Find Your Executive Communication Style

microphone-audience

Every CEO knows that effective communication is vital to successful leadership. As CEO, your voice should define and protect your brand. Yet, communication is not always a skill that comes naturally. Over the years, I have encountered many CEOs who had a masterful command of their business, yet when it came to communicating their vision and strategy – to their employees, key stakeholders, customers, and the media – they did not feel confident in their ability as a speaker.

As someone who has worked with countless leaders to help them be better communicators, I’ve seen that half the battle is finding your own style.

What’s Not A Style?
There are a lot of crutches people use when speaking, whether in front of a room or a camera. Your style isn’t necessarily your comfort zone, and going there can really hold you back. So get rid of the crutches:

  • Sitting behind your desk is not a style.  Some leaders simply don’t want to get out from behind their desks and into the public eye. They say they don’t have time or that they’re just “low-key.” That’s a fallacy. Communicating is not optional if you are going to lead.  You must be visible, you must have something  meaningful to say, and you must say it well.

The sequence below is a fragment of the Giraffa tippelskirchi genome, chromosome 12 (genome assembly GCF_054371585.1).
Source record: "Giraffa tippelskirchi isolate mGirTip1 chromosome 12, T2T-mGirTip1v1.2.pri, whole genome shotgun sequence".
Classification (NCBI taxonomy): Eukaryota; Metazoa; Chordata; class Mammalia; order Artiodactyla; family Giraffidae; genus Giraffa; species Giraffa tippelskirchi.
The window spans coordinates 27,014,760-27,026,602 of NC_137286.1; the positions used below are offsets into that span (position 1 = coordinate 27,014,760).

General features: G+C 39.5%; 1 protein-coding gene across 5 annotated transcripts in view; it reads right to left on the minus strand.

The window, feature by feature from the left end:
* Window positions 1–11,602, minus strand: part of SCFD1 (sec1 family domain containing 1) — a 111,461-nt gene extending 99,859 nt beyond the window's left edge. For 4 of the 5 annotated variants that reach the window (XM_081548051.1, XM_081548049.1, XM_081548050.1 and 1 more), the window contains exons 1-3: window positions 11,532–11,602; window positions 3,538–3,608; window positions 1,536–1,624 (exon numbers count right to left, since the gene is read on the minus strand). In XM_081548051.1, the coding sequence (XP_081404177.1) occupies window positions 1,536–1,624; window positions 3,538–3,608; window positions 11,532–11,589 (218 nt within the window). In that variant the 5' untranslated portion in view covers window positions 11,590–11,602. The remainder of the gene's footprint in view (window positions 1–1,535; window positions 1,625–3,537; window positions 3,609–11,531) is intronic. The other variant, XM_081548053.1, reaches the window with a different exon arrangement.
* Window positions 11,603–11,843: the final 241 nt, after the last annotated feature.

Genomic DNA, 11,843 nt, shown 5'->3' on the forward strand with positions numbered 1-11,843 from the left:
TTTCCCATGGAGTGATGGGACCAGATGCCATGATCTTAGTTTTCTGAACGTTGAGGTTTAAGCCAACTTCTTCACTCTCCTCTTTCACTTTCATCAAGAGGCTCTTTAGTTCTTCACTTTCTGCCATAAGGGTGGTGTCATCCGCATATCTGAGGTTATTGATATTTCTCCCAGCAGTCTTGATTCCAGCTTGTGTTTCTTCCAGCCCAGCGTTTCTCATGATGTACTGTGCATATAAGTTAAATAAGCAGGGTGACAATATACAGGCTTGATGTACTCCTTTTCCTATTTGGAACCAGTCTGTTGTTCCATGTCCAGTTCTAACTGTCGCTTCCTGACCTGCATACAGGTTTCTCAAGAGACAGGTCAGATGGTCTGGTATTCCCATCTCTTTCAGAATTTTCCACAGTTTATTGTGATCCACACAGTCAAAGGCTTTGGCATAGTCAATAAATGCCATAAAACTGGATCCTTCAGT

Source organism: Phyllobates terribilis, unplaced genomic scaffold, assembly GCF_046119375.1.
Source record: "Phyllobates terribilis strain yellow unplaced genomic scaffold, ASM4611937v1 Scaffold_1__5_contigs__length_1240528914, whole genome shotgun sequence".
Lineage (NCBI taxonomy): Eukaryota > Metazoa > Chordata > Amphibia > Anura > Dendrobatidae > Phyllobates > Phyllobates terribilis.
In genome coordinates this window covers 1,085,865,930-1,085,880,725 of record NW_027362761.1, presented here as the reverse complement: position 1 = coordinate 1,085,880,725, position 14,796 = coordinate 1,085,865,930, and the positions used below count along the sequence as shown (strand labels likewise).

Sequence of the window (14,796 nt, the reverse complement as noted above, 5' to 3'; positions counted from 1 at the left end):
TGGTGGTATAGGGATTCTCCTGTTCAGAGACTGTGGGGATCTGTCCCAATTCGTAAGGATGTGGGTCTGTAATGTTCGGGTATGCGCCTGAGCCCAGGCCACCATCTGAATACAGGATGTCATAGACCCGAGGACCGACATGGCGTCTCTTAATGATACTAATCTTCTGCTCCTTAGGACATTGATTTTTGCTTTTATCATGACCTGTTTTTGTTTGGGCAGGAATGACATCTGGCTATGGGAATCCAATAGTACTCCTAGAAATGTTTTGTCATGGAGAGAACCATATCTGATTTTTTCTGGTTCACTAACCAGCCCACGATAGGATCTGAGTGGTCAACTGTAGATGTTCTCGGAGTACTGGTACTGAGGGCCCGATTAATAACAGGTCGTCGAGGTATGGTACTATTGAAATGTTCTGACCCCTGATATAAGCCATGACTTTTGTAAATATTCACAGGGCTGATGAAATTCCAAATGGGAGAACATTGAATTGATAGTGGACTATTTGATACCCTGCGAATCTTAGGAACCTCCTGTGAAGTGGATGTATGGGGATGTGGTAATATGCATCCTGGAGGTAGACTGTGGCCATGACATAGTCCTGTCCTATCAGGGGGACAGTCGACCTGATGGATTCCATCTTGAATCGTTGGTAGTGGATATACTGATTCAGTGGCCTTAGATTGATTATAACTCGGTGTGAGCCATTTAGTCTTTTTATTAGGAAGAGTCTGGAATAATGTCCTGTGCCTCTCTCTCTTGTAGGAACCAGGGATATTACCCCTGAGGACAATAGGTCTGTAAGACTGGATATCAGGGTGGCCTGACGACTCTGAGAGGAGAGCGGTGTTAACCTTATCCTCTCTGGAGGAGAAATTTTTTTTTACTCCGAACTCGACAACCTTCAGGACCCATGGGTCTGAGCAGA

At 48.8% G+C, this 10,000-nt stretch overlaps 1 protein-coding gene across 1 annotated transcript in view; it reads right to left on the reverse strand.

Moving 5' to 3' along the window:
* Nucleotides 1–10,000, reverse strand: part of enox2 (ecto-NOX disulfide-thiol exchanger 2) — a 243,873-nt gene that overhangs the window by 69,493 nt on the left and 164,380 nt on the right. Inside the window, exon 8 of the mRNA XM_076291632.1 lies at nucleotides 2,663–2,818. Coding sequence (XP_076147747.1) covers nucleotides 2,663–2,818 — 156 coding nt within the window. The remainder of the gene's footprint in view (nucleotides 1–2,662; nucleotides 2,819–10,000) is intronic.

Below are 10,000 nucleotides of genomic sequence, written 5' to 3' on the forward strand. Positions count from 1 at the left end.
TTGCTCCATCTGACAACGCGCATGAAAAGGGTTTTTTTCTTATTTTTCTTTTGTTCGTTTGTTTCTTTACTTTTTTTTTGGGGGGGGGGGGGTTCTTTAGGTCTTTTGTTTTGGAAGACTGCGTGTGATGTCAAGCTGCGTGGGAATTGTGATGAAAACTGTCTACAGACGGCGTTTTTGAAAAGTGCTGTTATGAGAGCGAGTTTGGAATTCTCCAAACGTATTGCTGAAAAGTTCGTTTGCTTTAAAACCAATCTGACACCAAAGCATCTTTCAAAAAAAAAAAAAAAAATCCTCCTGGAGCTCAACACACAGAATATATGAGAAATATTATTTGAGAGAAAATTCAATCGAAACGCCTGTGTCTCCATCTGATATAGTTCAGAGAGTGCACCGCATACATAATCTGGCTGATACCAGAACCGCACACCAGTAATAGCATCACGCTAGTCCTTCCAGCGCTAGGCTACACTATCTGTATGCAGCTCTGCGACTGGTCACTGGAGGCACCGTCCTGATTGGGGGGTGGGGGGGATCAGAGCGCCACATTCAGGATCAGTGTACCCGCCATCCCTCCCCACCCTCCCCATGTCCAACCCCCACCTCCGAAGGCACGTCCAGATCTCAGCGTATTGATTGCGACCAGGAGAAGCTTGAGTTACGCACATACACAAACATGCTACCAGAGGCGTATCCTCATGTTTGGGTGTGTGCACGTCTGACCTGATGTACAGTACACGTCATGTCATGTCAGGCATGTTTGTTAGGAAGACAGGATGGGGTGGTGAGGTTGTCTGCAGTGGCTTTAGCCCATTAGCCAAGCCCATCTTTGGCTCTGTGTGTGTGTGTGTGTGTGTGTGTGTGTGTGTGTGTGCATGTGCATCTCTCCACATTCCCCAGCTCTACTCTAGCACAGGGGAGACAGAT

• Not practicing is not a style.  Busy leaders love to say they are better at improvising when really they’re just avoiding the hard work of preparation. There are very few people who speak well off the cuff – and you probably aren’t one of them.  You must practice.
  • Reading is not a style. Don’t rely on your printed speech or the teleprompter.  A few notes are OK, but go into your talk or interview knowing the three key messages you want to communicate without having to read them. No excuses.

Finding Your Style
Finding your style is part instinct, part practice and part getting feedback from people who will shoot straight with you. Start by asking yourself these questions:

  • What are you passionate about? Whatever it is, find a way to talk about it. Or, use your most passionate delivery style as your benchmark.
  • Do you think more clearly when you have room to walk?  Or when you are standing still?  Or would you prefer to have a stool to sit on?
  • Do you prefer to hold something in your hands, like a pen or remote?
  • What gestures do you regularly make or could you make to help you punctuate your message?
  • How can the way you dress reflect the image and message you want to portray?
  • How can you use your personality to add life to your communication? Great communicators can be reflective or dynamic, witty or serious – or any other number of personalities.

Maybe you can answer some of these questions immediately, but others may require experimenting. Most important, practice and get feedback. Then practice some more and ask for some more feedback. Then do it again! Practice will be the key to developing and getting comfortable with your own style. Soon you’ll be well on your way to becoming a master communicator.

 

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Becky Powell-Schwartz, Founder & CEO